Thrombocytopenia is a condition in which there are too few platelets, the blood cells that prevent bleeding. Many things can cause thrombocytopenia in children, most commonly infections (especially viral infections) and destruction of platelets by the immune system (called immune thrombocytopenia or ITP). Children with thrombocytopenia may also have lower numbers of other blood cell types, such as red and white blood cells, depending on the cause.
Without enough platelets, a child may bleed more easily, including:
Excessive bleeding, or hemorrhage, can be dangerous and affect the brain or major body functions
Children with thrombocytopenia are treated at Dana-Farber/Boston Children's Cancer and Blood Disorders Center through the Blood Disorders Center. Continue reading to learn more about thrombocytopenia or visit the Blood Disorders Center homepage to learn about our expertise and treatment options for this condition.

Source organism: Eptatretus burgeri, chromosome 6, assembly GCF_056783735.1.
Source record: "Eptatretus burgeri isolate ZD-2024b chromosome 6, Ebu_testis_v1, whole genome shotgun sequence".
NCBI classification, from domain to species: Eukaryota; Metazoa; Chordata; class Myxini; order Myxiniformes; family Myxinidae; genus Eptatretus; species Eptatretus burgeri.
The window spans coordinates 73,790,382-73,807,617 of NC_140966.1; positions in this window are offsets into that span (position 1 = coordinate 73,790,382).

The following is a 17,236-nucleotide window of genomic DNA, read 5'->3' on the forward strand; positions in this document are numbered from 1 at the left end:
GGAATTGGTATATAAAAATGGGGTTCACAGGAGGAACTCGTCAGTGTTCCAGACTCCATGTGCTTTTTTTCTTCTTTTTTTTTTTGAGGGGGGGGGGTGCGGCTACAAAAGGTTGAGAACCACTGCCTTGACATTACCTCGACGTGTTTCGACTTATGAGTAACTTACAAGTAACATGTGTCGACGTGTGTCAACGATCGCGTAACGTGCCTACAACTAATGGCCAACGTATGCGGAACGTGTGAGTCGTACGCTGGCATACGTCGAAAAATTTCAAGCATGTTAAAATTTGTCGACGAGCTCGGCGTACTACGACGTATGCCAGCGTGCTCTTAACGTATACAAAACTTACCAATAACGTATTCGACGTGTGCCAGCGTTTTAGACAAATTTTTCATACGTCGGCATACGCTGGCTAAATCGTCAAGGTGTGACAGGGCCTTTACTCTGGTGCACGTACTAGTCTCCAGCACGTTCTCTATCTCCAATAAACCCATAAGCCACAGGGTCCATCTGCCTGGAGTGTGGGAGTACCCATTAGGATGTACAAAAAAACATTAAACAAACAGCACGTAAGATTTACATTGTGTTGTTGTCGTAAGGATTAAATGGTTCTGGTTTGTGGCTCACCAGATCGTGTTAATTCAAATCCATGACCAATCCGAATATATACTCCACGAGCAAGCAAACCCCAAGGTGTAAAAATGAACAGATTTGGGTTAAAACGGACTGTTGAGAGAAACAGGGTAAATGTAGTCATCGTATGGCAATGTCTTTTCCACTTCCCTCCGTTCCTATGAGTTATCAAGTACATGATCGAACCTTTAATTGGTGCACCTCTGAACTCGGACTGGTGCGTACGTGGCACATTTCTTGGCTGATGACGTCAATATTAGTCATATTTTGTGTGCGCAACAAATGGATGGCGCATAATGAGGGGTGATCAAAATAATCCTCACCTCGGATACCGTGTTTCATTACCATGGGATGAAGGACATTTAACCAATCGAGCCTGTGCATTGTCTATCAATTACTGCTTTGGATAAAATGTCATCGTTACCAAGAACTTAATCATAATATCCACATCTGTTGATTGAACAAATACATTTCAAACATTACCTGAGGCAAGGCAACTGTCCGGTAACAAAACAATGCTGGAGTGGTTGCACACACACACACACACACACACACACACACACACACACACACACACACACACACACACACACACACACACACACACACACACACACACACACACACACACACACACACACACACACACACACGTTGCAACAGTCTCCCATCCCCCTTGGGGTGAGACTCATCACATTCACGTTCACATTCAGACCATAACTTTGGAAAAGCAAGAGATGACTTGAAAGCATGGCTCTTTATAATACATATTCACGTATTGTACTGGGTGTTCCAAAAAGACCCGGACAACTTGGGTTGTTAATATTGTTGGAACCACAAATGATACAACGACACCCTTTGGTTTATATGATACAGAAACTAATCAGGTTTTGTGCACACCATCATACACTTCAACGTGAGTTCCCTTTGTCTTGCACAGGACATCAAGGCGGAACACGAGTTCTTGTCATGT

Each child may experience symptoms differently, but common symptoms of thrombocytopenia include:
A physician will take a complete medical history and perform a physical examination. In addition, laboratory testing of a child’s blood can determine if the platelet count is decreased and, if so, potential causes for this.
After all tests are completed, doctors will be able to outline the best treatment options.